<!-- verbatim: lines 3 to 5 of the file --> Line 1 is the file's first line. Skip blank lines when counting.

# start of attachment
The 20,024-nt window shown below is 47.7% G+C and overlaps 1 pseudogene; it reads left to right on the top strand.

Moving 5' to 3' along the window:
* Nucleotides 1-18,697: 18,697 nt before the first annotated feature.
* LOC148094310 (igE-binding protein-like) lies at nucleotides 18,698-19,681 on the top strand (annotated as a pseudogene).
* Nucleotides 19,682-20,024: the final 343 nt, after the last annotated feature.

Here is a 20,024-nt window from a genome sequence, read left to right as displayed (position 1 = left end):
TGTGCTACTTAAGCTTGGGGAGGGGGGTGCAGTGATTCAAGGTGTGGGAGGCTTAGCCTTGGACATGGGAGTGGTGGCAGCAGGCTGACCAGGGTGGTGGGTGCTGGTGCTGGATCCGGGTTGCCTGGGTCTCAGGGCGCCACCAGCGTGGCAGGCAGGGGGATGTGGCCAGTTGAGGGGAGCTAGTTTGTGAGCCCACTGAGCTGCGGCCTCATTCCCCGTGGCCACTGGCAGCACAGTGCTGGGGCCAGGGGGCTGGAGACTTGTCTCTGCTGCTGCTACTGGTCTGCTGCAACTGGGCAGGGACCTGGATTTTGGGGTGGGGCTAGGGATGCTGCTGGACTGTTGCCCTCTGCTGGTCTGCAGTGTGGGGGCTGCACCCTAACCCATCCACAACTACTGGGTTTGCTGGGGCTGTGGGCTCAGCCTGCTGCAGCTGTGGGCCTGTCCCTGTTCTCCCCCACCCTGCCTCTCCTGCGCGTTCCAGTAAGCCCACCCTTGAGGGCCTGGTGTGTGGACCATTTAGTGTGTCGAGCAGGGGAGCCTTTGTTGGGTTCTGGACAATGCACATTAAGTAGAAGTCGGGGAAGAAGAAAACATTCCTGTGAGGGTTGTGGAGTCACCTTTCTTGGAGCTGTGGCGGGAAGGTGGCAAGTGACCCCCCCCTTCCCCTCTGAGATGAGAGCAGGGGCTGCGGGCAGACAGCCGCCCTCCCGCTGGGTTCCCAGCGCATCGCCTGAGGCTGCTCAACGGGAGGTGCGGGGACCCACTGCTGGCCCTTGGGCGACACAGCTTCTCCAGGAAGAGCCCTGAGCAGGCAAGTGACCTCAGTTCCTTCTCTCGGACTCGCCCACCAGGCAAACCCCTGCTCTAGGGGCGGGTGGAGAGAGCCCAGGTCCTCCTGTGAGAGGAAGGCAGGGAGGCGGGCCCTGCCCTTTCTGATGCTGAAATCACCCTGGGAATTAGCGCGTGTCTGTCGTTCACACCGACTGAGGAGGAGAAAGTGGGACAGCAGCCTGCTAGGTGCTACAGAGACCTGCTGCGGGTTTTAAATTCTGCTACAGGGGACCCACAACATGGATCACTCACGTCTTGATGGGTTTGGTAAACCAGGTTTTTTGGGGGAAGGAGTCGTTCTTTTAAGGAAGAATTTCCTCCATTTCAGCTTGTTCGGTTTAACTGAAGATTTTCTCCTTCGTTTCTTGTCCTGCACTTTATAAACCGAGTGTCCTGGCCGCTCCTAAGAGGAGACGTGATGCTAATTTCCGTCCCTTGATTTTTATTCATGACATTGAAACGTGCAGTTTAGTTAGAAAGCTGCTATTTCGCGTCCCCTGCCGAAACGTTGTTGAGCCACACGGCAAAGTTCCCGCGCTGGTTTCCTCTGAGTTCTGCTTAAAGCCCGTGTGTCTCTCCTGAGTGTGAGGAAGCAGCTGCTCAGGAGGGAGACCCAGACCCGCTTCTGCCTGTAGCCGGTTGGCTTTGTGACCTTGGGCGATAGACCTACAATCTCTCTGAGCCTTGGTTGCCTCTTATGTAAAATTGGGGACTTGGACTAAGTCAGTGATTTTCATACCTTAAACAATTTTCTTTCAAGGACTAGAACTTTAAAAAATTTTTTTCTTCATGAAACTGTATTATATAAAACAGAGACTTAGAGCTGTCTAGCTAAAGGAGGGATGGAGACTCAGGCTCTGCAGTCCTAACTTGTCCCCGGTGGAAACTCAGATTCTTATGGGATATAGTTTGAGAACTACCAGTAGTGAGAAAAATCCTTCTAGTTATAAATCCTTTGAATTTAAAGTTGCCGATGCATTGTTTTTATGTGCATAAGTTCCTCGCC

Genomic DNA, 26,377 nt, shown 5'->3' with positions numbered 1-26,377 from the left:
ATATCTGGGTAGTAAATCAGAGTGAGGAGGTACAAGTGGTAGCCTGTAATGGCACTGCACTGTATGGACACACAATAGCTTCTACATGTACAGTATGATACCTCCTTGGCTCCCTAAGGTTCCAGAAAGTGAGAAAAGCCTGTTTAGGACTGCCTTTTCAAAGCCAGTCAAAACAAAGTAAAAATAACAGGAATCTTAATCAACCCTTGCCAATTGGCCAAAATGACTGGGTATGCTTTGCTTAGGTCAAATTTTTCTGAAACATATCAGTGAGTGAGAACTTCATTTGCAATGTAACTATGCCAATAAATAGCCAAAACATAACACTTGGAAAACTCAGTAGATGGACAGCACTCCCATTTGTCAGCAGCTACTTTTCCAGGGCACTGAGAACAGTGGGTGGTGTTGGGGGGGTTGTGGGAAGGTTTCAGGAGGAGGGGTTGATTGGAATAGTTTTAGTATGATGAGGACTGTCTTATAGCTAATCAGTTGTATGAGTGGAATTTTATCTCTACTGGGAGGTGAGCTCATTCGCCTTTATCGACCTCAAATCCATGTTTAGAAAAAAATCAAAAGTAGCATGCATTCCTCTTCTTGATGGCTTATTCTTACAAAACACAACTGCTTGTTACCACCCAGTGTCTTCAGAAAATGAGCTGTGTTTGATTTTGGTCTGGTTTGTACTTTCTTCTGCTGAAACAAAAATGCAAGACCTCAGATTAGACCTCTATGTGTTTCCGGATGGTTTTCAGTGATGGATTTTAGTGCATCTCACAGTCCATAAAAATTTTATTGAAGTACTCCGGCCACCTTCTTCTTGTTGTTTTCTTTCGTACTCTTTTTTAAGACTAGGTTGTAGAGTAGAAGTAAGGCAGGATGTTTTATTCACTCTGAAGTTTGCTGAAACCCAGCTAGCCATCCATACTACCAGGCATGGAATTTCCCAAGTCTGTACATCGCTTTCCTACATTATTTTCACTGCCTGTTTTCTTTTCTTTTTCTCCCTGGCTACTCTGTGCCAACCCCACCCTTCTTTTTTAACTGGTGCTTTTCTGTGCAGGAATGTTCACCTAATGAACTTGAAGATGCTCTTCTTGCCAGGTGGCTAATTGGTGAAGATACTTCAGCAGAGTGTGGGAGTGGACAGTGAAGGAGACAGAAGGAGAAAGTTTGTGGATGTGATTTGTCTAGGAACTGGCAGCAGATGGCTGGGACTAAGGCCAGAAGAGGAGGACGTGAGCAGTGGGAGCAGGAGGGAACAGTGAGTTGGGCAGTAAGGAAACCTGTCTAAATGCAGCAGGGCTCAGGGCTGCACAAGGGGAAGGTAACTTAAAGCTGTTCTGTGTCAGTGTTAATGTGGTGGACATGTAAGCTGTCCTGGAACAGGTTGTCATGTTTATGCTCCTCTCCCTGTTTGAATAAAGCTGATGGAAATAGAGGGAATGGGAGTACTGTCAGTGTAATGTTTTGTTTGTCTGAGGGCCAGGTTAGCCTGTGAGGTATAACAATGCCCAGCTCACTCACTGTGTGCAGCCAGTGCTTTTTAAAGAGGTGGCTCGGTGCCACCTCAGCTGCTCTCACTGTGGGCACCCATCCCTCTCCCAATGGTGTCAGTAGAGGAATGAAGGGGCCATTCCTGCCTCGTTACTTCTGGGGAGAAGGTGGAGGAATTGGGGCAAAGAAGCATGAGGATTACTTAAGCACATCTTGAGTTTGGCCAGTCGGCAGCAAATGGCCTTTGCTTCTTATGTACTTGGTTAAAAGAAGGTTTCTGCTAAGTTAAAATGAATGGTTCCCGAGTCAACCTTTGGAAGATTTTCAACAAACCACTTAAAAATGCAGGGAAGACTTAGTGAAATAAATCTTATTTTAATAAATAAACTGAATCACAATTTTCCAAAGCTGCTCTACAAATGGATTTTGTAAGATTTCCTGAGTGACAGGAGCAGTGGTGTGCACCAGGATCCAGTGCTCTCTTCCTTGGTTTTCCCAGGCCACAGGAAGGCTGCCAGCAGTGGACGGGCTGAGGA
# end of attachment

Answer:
* Nucleotides 1-18,697: 18,697 nt before the first annotated feature.
* LOC148094310 (igE-binding protein-like) lies at nucleotides 18,698-19,681 on the top strand (annotated as a pseudogene).
* Nucleotides 19,682-20,024: the final 343 nt, after the last annotated feature.